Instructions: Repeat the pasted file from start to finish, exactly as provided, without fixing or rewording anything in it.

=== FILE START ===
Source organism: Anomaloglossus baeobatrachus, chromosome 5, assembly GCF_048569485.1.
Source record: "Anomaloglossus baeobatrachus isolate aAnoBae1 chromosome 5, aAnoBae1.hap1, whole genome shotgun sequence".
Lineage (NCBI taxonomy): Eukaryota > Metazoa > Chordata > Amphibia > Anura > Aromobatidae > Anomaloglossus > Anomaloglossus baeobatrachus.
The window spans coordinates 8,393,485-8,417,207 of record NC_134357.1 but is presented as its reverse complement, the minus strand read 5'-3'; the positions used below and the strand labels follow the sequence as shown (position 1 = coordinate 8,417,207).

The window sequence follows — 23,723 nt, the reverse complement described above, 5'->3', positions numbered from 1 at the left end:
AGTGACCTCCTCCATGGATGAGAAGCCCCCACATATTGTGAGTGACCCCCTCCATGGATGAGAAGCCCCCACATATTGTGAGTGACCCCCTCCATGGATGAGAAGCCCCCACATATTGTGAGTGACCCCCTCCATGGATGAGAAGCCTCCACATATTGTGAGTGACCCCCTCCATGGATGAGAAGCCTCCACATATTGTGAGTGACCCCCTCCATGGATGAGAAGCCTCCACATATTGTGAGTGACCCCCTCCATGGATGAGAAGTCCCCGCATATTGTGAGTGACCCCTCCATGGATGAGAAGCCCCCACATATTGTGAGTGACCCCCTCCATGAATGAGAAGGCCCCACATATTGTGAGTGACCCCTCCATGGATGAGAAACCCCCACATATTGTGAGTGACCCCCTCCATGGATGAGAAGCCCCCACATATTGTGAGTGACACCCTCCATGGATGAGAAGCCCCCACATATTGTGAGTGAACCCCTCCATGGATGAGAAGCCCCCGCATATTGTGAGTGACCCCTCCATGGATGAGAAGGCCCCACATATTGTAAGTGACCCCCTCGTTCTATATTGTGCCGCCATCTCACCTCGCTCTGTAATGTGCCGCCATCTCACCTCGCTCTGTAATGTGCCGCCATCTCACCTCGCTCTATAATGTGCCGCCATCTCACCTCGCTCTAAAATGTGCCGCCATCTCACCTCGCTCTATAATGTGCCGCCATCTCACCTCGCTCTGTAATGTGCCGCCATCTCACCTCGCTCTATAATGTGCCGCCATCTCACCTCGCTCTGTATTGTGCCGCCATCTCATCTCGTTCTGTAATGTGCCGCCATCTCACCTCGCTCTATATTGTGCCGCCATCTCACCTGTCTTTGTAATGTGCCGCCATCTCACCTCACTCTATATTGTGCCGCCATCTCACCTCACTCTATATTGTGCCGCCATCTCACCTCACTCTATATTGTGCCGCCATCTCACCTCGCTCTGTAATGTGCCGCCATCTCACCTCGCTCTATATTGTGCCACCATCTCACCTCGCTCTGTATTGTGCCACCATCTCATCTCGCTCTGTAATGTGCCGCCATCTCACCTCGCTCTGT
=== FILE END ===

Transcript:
Source organism: Anomaloglossus baeobatrachus, chromosome 5, assembly GCF_048569485.1.
Source record: "Anomaloglossus baeobatrachus isolate aAnoBae1 chromosome 5, aAnoBae1.hap1, whole genome shotgun sequence".
Lineage (NCBI taxonomy): Eukaryota > Metazoa > Chordata > Amphibia > Anura > Aromobatidae > Anomaloglossus > Anomaloglossus baeobatrachus.
The window spans coordinates 8,393,485-8,417,207 of record NC_134357.1 but is presented as its reverse complement, the minus strand read 5'-3'; the positions used below and the strand labels follow the sequence as shown (position 1 = coordinate 8,417,207).

The window sequence follows — 23,723 nt, the reverse complement described above, 5'->3', positions numbered from 1 at the left end:
AGTGACCTCCTCCATGGATGAGAAGCCCCCACATATTGTGAGTGACCCCCTCCATGGATGAGAAGCCCCCACATATTGTGAGTGACCCCCTCCATGGATGAGAAGCCCCCACATATTGTGAGTGACCCCCTCCATGGATGAGAAGCCTCCACATATTGTGAGTGACCCCCTCCATGGATGAGAAGCCTCCACATATTGTGAGTGACCCCCTCCATGGATGAGAAGCCTCCACATATTGTGAGTGACCCCCTCCATGGATGAGAAGTCCCCGCATATTGTGAGTGACCCCTCCATGGATGAGAAGCCCCCACATATTGTGAGTGACCCCCTCCATGAATGAGAAGGCCCCACATATTGTGAGTGACCCCTCCATGGATGAGAAACCCCCACATATTGTGAGTGACCCCCTCCATGGATGAGAAGCCCCCACATATTGTGAGTGACACCCTCCATGGATGAGAAGCCCCCACATATTGTGAGTGAACCCCTCCATGGATGAGAAGCCCCCGCATATTGTGAGTGACCCCTCCATGGATGAGAAGGCCCCACATATTGTAAGTGACCCCCTCGTTCTATATTGTGCCGCCATCTCACCTCGCTCTGTAATGTGCCGCCATCTCACCTCGCTCTGTAATGTGCCGCCATCTCACCTCGCTCTATAATGTGCCGCCATCTCACCTCGCTCTAAAATGTGCCGCCATCTCACCTCGCTCTATAATGTGCCGCCATCTCACCTCGCTCTGTAATGTGCCGCCATCTCACCTCGCTCTATAATGTGCCGCCATCTCACCTCGCTCTGTATTGTGCCGCCATCTCATCTCGTTCTGTAATGTGCCGCCATCTCACCTCGCTCTATATTGTGCCGCCATCTCACCTGTCTTTGTAATGTGCCGCCATCTCACCTCACTCTATATTGTGCCGCCATCTCACCTCACTCTATATTGTGCCGCCATCTCACCTCACTCTATATTGTGCCGCCATCTCACCTCGCTCTGTAATGTGCCGCCATCTCACCTCGCTCTATATTGTGCCACCATCTCACCTCGCTCTGTATTGTGCCACCATCTCATCTCGCTCTGTAATGTGCCGCCATCTCACCTCGCTCTGT